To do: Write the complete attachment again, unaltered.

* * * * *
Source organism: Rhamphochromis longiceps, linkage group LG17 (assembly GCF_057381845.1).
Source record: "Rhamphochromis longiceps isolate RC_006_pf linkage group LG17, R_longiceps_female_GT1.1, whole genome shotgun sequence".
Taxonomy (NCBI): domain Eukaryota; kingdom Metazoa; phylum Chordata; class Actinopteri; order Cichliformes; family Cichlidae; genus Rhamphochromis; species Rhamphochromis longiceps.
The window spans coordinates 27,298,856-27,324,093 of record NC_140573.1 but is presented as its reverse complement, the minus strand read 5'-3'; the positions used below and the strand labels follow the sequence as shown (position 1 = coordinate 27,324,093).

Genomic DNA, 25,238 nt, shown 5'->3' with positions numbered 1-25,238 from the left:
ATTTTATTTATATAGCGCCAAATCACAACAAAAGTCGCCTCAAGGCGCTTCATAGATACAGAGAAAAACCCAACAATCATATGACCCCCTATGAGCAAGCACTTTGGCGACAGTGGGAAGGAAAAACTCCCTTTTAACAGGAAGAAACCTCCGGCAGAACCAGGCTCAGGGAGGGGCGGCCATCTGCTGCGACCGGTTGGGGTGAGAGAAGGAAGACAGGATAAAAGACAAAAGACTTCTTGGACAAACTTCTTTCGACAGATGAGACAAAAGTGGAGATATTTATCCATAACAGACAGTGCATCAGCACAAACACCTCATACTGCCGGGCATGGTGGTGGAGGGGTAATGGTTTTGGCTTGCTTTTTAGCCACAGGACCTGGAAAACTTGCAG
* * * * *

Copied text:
Source organism: Rhamphochromis longiceps, linkage group LG17 (assembly GCF_057381845.1).
Source record: "Rhamphochromis longiceps isolate RC_006_pf linkage group LG17, R_longiceps_female_GT1.1, whole genome shotgun sequence".
Taxonomy (NCBI): domain Eukaryota; kingdom Metazoa; phylum Chordata; class Actinopteri; order Cichliformes; family Cichlidae; genus Rhamphochromis; species Rhamphochromis longiceps.
The window spans coordinates 27,298,856-27,324,093 of record NC_140573.1 but is presented as its reverse complement, the minus strand read 5'-3'; the positions used below and the strand labels follow the sequence as shown (position 1 = coordinate 27,324,093).

Genomic DNA, 25,238 nt, shown 5'->3' with positions numbered 1-25,238 from the left:
ATTTTATTTATATAGCGCCAAATCACAACAAAAGTCGCCTCAAGGCGCTTCATAGATACAGAGAAAAACCCAACAATCATATGACCCCCTATGAGCAAGCACTTTGGCGACAGTGGGAAGGAAAAACTCCCTTTTAACAGGAAGAAACCTCCGGCAGAACCAGGCTCAGGGAGGGGCGGCCATCTGCTGCGACCGGTTGGGGTGAGAGAAGGAAGACAGGATAAAAGACAAAAGACTTCTTGGACAAACTTCTTTCGACAGATGAGACAAAAGTGGAGATATTTATCCATAACAGACAGTGCATCAGCACAAACACCTCATACTGCCGGGCATGGTGGTGGAGGGGTAATGGTTTTGGCTTGCTTTTTAGCCACAGGACCTGGAAAACTTGCAG